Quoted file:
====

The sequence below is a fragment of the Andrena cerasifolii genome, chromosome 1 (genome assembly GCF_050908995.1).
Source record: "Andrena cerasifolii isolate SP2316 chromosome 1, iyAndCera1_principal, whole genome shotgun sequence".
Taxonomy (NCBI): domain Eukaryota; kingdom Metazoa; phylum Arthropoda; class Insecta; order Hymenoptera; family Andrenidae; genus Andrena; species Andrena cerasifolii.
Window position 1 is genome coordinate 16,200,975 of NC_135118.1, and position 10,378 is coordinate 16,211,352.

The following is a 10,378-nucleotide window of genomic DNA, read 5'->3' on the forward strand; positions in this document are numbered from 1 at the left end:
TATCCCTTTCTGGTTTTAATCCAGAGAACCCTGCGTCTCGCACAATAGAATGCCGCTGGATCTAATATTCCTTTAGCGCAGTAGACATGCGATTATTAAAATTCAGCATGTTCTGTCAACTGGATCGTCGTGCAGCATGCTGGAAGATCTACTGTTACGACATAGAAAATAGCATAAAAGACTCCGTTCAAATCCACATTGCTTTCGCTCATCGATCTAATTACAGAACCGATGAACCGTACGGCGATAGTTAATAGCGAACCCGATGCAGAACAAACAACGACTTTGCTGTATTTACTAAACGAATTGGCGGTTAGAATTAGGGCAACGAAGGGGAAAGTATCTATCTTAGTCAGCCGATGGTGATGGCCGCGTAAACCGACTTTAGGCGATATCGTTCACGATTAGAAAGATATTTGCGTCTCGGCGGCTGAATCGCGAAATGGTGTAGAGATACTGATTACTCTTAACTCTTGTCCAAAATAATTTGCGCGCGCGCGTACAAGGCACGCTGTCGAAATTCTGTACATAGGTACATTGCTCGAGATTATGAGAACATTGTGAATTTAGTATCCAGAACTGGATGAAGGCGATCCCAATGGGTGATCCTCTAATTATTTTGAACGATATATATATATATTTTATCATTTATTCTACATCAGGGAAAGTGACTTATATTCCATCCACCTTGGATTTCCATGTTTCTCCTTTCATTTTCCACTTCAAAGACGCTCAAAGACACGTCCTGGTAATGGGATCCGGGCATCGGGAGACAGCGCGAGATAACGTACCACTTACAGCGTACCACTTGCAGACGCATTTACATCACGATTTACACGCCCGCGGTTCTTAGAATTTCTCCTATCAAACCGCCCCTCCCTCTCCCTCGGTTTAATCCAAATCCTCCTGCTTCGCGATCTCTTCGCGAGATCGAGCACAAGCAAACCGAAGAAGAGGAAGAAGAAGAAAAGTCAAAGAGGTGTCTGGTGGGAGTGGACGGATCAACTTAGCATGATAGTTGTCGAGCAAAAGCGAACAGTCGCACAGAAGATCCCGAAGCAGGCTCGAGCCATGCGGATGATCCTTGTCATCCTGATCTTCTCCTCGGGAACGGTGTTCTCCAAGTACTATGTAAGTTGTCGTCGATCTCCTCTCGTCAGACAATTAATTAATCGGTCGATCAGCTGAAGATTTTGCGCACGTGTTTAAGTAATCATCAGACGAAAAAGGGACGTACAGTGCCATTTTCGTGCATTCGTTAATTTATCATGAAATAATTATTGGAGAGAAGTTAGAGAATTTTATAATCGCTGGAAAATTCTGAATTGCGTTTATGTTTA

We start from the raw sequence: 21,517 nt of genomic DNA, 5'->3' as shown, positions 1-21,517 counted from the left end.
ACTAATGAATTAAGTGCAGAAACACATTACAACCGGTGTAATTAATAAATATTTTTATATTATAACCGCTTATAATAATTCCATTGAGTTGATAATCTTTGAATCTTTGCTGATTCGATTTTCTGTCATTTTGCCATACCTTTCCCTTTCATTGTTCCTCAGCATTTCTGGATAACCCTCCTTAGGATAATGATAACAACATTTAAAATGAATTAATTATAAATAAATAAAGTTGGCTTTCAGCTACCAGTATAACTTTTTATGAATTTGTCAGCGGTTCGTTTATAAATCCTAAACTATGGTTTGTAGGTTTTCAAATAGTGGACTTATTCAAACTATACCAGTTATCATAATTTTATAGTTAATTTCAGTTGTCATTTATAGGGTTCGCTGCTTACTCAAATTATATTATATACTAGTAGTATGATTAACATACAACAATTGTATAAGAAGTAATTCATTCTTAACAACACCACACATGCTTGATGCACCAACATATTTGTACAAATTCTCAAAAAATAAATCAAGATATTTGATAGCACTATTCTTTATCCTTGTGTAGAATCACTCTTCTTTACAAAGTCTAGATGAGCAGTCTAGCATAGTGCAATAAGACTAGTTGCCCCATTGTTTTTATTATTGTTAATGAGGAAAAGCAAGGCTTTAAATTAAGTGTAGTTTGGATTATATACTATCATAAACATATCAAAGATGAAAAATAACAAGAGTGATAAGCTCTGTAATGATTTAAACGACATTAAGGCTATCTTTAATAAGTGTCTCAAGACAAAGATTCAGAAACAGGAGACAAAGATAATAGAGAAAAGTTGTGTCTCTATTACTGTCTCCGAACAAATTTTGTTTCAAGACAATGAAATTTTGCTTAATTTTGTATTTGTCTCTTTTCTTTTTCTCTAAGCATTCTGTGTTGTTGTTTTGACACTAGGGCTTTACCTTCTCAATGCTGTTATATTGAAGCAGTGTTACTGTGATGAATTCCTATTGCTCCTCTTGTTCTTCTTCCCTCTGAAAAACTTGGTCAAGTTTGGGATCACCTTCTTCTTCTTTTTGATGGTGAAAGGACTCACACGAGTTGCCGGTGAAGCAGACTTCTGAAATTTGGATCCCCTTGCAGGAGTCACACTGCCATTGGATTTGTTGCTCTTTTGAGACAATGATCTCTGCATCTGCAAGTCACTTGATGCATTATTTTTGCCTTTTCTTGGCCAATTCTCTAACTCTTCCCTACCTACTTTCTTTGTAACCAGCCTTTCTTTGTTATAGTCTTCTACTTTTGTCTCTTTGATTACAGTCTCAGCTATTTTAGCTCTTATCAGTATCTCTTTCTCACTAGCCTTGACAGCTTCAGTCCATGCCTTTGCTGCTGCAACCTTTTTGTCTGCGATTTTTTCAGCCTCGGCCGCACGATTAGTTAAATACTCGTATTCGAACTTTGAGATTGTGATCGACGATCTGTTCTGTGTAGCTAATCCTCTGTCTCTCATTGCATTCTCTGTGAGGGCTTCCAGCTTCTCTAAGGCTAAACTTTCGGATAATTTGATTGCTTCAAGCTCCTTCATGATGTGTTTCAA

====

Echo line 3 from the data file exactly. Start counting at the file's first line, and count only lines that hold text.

Taxonomy (NCBI): domain Eukaryota; kingdom Metazoa; phylum Arthropoda; class Insecta; order Hymenoptera; family Andrenidae; genus Andrena; species Andrena cerasifolii.